Anything creative can be worked on indefinitely.
No matter what state it’s in more could be added, any part could be torn down and remade differently (“better” often varies by tastes), and more feedback could be gathered or accounted for.
Game design, the creative part of it (as opposed to the implementation end), is a divergent problem rich with choices between apples and oranges. I.e. it’s more like coming up with a name for a character, in that the criteria are up to you and there are many possible satisfactory answers that could address your design guidelines or personal tastes in different ways. That creative part needs to be complemented with the production-minded angle, the business type of thinking that deals with practicality, time limits, and the need to at some point declare something done in order to move on to the next task or project.
The luxury of not having a boss for a task, as we do with hobby, extracurricular, and indie projects, brings with it the responsibility of being your own boss. People that work effectively on their own aren’t batting without a pitcher, so to speak, they’re batting their own pitches. People that work well seemingly without guidance are not creating answers without having questions to address, they’re simply posing their own questions to be answered.
They’re not working without direction, they’re giving themselves direction.
And one of the most important questions to pose to yourself, so that you can look yourself right in the eye and provide a thoughtful answer, is when this is going to be done by. Any deadline is better than no deadline. Another important question, tied to that one, is what you’re going to figure out, make, or otherwise do this week (every week) that’s going to keep you making forward progress toward that planned deadline.
It’s often possible to scale the implementation complexity of any high level task to fit whatever timeframe it’s given. Game jams are testament to the huge variety in what can be rushed into existence with a very short period of time, while commercial indie games demonstrate just how simple of a core game can result from years of iteration and polish. I could spend a decade making an incredibly polished Pong-style game (though I wouldn’t feel good about it), and I could pull together a pretty crude “first person shooter” very rapidly in an evening with Unity (ditto). Somewhere in-between, sliding along both axes of game complexity and time dedicated to it, are virtually all other projects that we’re likely to actually work on.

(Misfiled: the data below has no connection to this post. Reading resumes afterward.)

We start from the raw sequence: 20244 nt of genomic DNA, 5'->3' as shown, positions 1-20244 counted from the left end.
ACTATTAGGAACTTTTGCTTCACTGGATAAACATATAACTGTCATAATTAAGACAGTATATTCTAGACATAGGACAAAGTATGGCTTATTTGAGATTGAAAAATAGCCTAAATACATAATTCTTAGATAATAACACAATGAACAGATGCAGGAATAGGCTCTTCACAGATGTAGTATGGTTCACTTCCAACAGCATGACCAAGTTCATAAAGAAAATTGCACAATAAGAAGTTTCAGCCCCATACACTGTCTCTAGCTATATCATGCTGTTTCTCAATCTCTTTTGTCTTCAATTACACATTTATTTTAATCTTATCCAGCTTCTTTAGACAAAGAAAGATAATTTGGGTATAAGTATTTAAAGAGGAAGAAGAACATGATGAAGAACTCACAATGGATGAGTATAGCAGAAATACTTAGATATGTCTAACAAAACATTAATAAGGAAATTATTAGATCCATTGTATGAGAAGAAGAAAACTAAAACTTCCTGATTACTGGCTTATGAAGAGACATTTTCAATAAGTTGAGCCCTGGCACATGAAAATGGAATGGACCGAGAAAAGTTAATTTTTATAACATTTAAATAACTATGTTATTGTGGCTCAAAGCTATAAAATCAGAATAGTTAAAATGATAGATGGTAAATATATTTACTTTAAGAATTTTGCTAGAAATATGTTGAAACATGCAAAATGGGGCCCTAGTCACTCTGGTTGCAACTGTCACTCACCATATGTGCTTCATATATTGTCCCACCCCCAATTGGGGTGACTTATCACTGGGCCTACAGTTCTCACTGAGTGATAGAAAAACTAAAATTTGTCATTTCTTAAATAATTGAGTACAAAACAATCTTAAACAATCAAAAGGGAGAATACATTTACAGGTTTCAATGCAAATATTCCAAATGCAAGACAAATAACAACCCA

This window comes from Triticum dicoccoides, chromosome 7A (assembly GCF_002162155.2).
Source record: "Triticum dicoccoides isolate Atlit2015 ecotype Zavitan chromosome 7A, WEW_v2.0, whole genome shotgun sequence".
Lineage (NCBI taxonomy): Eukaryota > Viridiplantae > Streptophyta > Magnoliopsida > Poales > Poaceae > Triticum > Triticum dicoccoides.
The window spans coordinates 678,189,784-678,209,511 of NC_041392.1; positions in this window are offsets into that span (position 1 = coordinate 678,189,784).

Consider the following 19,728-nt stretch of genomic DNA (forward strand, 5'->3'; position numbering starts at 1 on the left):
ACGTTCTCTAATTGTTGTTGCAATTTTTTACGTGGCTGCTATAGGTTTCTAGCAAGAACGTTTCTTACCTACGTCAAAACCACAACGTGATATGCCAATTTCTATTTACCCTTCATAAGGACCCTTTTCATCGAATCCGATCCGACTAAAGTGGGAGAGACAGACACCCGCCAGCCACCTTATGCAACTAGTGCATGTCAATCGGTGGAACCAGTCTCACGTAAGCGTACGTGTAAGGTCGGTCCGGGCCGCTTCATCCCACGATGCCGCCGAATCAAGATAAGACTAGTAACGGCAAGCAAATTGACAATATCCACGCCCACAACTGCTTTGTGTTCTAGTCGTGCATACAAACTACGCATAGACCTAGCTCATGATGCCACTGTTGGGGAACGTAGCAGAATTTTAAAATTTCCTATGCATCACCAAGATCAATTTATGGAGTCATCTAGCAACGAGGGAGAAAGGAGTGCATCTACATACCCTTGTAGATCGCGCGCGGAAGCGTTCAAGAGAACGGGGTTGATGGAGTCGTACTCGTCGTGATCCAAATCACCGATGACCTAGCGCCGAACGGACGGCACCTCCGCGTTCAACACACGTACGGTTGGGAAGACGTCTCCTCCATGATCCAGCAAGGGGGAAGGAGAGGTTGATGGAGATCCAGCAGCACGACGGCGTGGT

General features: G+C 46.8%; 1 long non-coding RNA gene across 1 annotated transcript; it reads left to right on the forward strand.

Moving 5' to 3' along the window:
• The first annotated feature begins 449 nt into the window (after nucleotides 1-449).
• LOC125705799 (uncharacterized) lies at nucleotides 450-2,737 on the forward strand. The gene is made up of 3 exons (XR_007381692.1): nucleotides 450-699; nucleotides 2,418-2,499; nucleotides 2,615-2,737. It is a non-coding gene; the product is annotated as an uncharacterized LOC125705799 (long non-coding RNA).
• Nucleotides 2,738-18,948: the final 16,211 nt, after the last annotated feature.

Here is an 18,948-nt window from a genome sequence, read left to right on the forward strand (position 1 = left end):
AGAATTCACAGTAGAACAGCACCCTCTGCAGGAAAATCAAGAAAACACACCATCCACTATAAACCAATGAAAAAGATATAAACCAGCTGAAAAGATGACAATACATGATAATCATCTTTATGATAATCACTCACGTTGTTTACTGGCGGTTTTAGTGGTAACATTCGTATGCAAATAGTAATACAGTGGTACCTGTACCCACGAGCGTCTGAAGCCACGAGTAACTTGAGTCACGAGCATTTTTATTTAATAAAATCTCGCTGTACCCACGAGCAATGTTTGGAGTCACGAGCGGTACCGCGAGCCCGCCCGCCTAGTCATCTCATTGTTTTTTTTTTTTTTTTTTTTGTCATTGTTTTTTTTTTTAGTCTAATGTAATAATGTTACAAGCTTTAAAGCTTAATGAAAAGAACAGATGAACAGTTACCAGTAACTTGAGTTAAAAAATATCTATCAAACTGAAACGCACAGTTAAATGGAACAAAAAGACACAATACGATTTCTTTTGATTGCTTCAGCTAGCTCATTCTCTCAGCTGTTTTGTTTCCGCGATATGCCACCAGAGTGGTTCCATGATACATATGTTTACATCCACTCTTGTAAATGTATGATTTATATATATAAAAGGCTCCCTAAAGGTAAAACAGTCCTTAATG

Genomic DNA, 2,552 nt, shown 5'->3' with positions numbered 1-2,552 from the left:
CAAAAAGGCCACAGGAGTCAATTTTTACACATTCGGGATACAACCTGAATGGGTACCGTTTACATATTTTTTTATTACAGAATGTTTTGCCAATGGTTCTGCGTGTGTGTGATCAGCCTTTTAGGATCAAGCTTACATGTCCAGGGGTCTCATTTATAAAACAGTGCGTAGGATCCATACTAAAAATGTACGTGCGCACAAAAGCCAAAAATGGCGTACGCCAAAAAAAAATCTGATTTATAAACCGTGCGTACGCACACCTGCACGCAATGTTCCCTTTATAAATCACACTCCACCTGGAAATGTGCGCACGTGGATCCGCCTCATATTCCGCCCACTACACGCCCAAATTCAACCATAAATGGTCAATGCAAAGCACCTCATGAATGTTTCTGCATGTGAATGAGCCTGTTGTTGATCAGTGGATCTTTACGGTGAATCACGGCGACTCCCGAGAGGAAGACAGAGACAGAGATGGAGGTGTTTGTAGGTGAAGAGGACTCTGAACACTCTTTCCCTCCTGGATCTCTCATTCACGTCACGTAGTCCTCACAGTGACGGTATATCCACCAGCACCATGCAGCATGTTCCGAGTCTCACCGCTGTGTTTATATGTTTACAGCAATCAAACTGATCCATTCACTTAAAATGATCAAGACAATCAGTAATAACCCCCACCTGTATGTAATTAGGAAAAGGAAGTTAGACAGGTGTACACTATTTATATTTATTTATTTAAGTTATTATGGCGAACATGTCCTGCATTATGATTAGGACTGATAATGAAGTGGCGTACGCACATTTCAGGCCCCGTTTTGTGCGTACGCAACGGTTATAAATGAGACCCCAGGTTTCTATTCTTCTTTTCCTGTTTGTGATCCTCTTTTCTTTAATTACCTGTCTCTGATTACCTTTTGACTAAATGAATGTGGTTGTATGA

If you’re hired as an entry-level code monkey to implement what someone else designs or directs, you may not be in position to change a task to fit time allotted. When the same person doing the design or direction is also doing the programming, or when those people are closely collaborating as equals on a project, it can become less about how long will this project take (fixed goal, time scales), and more about how long are you looking to spend on this project (fixed time, goal scales).
“I want to make a better game, though!” is a perfectly reasonable reaction. There’s simply not a 1:1, or even monotonic, correlation between development time and resulting game quality. There’s such a thing as spending too much time second guessing yourself, or trying to cram too much into one game, and the probability of either goes up the longer a project drags out from the time of its initial inspiration. Beyond diminishing returns, negative returns for additional work can happen.
There’s also some risk that a fundamental, central, or critical flaw, even just crummy timing or unsuccessful distribution strategy, can kind of doom the project into being dismissed by most players before they ever get to the parts or features you really poured your work into that you felt were coming out well. While it’s good to see your ideas through, and valuable to set your work apart by putting more time, work, and iteration into it than a typical game jam project, spending too much time on a single project equates to putting a lot of eggs in one basket. One reason to wrap it up and move on is to be able to diversify, to try out some other ideas and implementation strategies that may pan out better another day.
In many cases the game you’re working on may already be about as good as it’s going to get, no matter how much time gets poured into it, a fate sealed early on during development in deciding on a certain premise, core gameplay model, story concept, level creation pipeline, or the other ways that we gradually paint ourselves into a corner on every project designed to be completed. That’s not bleak, that’s reality, but it can even be a source of good when we learn to lean on that to realize our game’s pretty much done at some point anyway, and it’s time to wrap up the last loose ends then put it out there.
The first step to making a better game may be to simply finish the game you’re currently working on, to win back your freedom to work on the next project. And the first step to finishing what you’re working on is giving yourself a deadline.
It’s not a videogame until other people are playing it. Make videogames.
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